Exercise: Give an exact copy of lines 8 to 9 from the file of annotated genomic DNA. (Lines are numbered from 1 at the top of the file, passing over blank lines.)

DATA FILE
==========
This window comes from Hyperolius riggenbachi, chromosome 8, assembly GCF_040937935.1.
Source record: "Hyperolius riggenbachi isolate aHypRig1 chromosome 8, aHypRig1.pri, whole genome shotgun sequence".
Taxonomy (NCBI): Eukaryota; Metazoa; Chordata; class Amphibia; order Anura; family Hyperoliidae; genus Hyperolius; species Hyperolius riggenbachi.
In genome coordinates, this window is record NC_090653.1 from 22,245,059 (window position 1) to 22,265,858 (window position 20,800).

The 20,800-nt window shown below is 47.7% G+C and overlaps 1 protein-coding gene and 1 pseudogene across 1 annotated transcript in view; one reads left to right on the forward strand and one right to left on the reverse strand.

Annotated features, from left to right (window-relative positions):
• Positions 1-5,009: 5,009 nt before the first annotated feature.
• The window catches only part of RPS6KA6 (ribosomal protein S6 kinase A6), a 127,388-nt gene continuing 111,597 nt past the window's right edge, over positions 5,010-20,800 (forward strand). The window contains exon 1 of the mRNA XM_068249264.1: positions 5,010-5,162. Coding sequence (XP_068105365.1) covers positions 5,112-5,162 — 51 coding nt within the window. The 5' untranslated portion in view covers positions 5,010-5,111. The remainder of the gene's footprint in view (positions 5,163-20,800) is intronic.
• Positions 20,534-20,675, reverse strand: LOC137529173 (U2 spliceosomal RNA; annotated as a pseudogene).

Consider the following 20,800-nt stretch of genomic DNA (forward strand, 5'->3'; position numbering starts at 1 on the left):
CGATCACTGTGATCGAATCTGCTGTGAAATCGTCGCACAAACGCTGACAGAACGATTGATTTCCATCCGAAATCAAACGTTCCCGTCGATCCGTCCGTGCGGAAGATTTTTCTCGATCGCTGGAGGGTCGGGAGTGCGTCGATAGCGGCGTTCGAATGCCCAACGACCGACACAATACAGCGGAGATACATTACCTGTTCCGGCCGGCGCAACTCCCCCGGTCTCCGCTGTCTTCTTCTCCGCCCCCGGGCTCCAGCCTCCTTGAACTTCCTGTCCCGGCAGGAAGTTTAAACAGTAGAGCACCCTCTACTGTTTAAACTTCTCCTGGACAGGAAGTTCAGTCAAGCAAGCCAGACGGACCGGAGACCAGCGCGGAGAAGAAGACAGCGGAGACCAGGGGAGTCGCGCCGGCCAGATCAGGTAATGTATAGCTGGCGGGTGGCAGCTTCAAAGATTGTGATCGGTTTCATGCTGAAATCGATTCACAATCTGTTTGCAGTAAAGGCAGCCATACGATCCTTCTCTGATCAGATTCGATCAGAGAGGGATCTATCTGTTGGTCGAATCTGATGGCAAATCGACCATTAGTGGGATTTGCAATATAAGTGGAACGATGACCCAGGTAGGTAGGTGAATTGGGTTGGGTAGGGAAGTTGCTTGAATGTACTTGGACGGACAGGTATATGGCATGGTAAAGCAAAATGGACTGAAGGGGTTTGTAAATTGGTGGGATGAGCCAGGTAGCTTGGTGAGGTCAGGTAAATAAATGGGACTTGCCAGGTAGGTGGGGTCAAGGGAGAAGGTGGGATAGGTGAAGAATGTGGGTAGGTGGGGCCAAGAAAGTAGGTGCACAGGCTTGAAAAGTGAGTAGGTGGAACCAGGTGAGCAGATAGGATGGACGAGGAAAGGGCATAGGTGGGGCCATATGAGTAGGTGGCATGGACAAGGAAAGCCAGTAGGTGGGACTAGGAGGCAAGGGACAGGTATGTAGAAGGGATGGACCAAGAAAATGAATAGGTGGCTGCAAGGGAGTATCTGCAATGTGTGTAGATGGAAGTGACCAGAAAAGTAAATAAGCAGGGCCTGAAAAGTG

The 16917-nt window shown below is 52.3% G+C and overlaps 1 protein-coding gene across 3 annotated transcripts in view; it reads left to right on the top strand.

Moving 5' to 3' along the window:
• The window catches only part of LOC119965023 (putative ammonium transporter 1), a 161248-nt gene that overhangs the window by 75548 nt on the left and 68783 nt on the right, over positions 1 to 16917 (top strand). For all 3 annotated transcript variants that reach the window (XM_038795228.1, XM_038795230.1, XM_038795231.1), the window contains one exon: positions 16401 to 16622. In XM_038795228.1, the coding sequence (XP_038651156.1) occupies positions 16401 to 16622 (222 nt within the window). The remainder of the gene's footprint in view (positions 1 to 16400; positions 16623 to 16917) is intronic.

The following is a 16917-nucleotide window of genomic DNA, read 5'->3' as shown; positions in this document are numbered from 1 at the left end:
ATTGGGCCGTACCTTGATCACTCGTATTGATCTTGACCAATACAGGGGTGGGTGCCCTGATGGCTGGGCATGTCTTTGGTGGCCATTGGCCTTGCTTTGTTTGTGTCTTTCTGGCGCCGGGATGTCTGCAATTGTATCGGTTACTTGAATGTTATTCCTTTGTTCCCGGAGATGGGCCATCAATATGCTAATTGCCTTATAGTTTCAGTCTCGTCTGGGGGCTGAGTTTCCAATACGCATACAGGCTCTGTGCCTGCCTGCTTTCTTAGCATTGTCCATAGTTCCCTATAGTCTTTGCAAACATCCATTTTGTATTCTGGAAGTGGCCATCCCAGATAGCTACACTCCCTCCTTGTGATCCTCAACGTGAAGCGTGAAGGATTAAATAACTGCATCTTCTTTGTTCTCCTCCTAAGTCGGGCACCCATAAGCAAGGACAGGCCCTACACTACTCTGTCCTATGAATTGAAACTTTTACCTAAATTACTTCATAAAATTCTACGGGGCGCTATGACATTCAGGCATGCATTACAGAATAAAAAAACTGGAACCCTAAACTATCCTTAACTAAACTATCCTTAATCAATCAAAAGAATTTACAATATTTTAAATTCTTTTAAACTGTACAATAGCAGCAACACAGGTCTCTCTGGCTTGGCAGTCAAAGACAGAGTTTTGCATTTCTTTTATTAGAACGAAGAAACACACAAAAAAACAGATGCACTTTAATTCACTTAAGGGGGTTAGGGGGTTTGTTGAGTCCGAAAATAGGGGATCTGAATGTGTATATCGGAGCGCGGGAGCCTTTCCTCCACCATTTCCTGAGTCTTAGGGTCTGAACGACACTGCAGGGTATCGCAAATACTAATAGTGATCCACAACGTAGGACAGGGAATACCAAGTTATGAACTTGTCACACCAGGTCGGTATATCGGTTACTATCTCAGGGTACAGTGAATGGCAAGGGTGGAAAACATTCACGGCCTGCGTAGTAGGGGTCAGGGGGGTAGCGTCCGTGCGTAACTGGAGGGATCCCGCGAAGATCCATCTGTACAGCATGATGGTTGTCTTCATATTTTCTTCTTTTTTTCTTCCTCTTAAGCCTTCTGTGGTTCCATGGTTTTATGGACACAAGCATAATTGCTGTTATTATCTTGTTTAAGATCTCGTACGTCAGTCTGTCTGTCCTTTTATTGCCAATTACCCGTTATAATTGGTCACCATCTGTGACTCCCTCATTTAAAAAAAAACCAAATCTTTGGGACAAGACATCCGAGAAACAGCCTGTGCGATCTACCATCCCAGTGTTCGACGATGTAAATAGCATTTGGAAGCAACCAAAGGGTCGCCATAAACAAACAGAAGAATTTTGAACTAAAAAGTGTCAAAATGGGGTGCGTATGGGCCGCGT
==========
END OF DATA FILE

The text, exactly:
• The window catches only part of RPS6KA6 (ribosomal protein S6 kinase A6), a 127,388-nt gene continuing 111,597 nt past the window's right edge, over positions 5,010-20,800 (forward strand). The window contains exon 1 of the mRNA XM_068249264.1: positions 5,010-5,162. Coding sequence (XP_068105365.1) covers positions 5,112-5,162 — 51 coding nt within the window. The 5' untranslated portion in view covers positions 5,010-5,111. The remainder of the gene's footprint in view (positions 5,163-20,800) is intronic.
• Positions 20,534-20,675, reverse strand: LOC137529173 (U2 spliceosomal RNA; annotated as a pseudogene).